: A CalFire chief runs past burning grass during a firing operation while battling the Tubbs Fire on October 12, 2017 near Calistoga, California.

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Firefighters Sent To 2017 Tubbs Fire Show Elevated Mercury Levels: Study

Jenna Lane
July 10, 2019 - 8:24 am

Bay Area firefighters who answered the call for help during the North Bay wildfires might have been exposed to an unusually high amount of toxic chemicals, according to a new study. 

Those are the preliminary findings of some first-of-its-kind research, unveiled Tuesday by the San Francisco Firefighters Cancer Prevention Foundation. 

The study included 180 firefighters who volunteered to take part, with 31 in a control group and the rest returning from the front lines of the 2017 Tubbs Fire that incincerated parts of the North Bay. UC Berkeley environmental health scientist Rachel Morello-Frosch was looking for metals, flame retardants and other chemicals in their urine and blood. 

In "some preliminary results, we saw that more firefighters in the deployed group had elevated mercury levels compared to firefighters that were not deployed," she said. She also found measurable differences of a compound used in firefighting foam and some consumer products.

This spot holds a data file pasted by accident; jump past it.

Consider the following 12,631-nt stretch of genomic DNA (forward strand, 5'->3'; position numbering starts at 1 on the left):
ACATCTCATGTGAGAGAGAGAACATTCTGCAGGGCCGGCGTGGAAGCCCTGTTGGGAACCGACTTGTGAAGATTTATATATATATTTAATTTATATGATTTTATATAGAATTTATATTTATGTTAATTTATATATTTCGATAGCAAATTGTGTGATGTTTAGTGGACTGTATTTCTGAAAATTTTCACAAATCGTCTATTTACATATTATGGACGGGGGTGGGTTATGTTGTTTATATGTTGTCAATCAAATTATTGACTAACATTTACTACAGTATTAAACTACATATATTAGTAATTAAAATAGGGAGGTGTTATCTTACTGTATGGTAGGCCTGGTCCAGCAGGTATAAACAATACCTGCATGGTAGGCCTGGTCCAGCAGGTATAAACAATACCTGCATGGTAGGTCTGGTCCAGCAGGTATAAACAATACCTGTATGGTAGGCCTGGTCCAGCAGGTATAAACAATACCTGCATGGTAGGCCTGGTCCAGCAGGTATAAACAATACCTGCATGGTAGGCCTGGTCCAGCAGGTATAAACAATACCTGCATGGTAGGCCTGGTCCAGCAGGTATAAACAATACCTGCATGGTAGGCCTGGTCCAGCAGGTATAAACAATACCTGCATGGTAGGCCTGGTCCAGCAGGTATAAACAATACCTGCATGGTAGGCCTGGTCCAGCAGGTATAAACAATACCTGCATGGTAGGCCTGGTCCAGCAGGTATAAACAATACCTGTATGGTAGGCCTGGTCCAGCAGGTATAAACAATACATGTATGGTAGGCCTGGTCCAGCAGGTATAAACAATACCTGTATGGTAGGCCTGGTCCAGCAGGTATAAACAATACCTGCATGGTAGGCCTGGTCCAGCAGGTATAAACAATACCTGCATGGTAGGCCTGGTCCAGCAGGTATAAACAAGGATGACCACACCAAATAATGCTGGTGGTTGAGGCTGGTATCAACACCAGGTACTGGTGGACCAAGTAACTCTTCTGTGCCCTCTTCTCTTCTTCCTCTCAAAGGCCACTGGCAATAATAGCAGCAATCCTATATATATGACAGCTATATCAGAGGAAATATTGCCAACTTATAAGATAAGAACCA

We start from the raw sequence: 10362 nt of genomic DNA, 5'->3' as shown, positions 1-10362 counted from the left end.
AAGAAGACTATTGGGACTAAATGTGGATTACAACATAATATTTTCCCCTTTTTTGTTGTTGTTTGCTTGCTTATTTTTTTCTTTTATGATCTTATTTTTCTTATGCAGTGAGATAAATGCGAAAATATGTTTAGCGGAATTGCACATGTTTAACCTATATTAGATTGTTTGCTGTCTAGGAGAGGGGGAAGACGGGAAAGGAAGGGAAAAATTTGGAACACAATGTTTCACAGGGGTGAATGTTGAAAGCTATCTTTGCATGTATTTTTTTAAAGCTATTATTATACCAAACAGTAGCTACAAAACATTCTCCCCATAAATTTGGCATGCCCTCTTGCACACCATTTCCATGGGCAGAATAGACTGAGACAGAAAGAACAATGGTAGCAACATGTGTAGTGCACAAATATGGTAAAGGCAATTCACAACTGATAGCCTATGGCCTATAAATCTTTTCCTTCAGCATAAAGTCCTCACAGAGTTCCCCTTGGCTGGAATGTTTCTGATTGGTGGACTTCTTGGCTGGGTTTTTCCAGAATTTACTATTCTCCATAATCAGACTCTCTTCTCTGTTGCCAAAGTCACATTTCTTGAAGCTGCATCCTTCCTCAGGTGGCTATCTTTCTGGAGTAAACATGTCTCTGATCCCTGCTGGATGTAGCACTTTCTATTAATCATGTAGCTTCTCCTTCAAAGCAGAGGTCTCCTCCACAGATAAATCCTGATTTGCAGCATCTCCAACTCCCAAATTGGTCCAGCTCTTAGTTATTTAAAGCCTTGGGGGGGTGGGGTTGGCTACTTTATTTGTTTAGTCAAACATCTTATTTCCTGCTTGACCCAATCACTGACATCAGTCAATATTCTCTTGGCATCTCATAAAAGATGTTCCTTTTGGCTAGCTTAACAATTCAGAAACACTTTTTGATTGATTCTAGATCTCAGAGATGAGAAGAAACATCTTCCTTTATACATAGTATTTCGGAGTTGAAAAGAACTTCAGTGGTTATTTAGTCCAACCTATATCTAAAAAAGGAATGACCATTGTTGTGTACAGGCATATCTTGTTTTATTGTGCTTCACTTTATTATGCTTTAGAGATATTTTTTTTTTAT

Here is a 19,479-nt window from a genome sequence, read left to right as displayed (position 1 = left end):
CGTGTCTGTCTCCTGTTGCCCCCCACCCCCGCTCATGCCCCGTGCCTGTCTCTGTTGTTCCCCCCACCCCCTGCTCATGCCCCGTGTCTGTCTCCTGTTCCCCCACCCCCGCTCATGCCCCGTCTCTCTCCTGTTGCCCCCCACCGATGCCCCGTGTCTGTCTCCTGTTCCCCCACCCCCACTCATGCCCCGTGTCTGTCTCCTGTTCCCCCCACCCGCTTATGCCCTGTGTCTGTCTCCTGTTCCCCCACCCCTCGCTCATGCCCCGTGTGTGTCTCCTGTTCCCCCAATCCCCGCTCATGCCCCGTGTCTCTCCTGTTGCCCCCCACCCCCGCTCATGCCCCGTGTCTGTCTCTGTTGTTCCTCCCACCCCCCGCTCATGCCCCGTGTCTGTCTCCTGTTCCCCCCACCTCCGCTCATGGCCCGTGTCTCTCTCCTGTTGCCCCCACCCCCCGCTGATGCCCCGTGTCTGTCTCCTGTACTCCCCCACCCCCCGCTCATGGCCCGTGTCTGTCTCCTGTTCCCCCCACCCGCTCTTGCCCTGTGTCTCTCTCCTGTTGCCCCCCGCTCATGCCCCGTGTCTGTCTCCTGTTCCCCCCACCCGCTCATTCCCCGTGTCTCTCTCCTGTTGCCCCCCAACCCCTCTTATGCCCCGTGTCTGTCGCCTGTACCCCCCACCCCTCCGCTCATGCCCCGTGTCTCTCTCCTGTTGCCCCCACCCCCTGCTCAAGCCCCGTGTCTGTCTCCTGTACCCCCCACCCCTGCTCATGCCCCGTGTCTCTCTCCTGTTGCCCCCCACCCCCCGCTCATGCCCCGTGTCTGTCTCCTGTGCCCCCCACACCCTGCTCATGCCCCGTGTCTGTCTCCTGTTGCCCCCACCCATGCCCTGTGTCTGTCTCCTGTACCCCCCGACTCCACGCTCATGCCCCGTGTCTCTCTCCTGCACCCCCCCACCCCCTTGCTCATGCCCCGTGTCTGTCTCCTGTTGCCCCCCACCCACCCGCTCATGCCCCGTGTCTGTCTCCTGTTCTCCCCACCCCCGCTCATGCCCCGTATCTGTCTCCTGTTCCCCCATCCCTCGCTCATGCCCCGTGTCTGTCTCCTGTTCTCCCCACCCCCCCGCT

Related: State Firefighters Urge Hiring Boost Ahead Of Wildfire Season

The study had some limitations -- for one, it didn’t begin until a few weeks after the fire was extinguished -- but researchers will have chances to follow up in future wildfires. 

"I think this data really justifies doing more field work in real time, collecting samples where possible on site when fire events are happening, and maybe combining that with environmental sampling of air and soil."

Morello-Frosch hopes it could lead to learning about the general public's toxic exposure during wildfires as well.

Meanwhile, San Francisco's fire chief and the president of the foundation that commissioned the study want to see improvements in firefighters' safety equipment. 

A cancer survivor, Chief Jeanine Nicholson links her illness to the toxins firefighters inhale and absorb on the job. 

"For much of my career, it was a badge of honor to have soot all over your face, all over your equipment," Nicholson said. "It meant you worked hard. And we didn't wipe it off at all. We've made some real changes in terms of decontaminating ourselves after fires."

Nicholson and retired Captain Tony Stefani, another cancer survivor, are calling for changes in the gear firefighters use when wildfires reach populated areas. They say the usual urban kit is too cumbersome, while the usual in forest fires does not protect against the chemicals released from burning homes. 

"These fires are not just in the forest," said Stefani. "These fires were a major conflagration in the urban interface, where hundreds and hundreds of homes were on fire. So we knew that these firefighters were basically fighting structure fires without any protection."